Among the half a million childhood cancer survivors alive in the US today, the most commonly reported non-
cancer severe, life-threatening, or fatal chronic condition is cardiovascular disease (CVD) . It is the leading non-
cancer cause of premature death in this population. Heart radiation and anthracycline exposure have been
associated with a variety of CVD outcomes including cardiomyopathy, coronary artery disease (CAD), and
heart valve disease. Investigations of radiation therapy (RT)-related CVD have typically established
associations based solely on whole heart dose metrics; thus, overlooking the heterogeneity of the organ and its
substructures. Our team was the first to report data demonstrating substructure-level dose response of CVD
risk in childhood cancer survivors. Despite establishing distinct radiosentivities, cardiac substructure dose
constraints are not commonly incorporated into RT treatment planning due to the lack o f validated risk
prediction models, thus, missing opportunities to prospectively optimize RT planning and retrospectively
personalize risk-counseling and long-term cardiovascular surveillance in current and future cancer survivors.
The goal of the proposed project is to develop and validate novel CVD risk prediction models that incorporate
cardiac substructure doses. Further, we propose to develop tools to clinically translate these models into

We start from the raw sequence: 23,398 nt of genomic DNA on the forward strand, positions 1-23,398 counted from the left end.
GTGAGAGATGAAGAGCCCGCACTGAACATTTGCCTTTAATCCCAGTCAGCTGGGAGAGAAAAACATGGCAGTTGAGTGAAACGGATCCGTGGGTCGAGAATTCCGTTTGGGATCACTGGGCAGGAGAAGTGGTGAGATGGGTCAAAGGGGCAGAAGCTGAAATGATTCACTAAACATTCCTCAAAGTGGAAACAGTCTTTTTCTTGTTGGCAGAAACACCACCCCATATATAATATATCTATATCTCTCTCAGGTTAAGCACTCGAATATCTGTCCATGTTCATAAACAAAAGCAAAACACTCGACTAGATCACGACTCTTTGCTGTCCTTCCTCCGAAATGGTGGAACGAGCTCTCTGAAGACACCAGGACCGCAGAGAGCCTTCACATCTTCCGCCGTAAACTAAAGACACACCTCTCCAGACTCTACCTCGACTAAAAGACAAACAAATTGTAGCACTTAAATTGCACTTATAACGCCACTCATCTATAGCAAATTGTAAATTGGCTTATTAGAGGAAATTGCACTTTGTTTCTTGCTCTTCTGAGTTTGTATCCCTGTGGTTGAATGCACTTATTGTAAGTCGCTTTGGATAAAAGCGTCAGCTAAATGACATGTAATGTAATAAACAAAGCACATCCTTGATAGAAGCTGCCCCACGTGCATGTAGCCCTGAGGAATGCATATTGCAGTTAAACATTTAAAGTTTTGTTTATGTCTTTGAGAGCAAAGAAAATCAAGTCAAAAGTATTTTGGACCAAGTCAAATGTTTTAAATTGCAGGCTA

effective personalized treatment paradigms with prospective and retrospective applications for care providers
to reduce CVD risk. We will: (1) develop and validate risk prediction models for cardiomyopathy, CAD, and
heart valve disease incorporating cardiac RT substructure doses, adjusting for demographics and
chemotherapy exposures; and (2) integrate CVD risk prediction models into commercial RT treatment planning
systems and web-based applications, and establish their use via in-silico studies of contemporary patients
treated with RT.
This will be the first investigation to use the unique radiosensitivity of different cardiac substructures as the
foundation for models that can predict the risk of specific types of CVD in children newly diagnosed with cancer
as well as among long-term survivors. Incorporating the substructure doses into prediction models will
significantly advance clinical care for both prospective RT treatment planning and retrospect ive risk
assessments. Prospectively, late CVD risk could be decreased in future survivors by optimizing delivery of
chest-directed RT with cardiac substructure dose constraints and selecting the plan that confers the lowest
risk, while maintaining optimal clinical target volume coverage. Retrospectively post treatment, the clinical team
can provide evidence-based personalized risk mitigation counseling, based on individualized risk profiles
determined from delivered cardiac substructure doses adjusted for chemotherapy exposures and
demographics. Successful execution of the proposed project has the potential to transform clinical practice for
treatment of childhood and adolescent patients with cancer.
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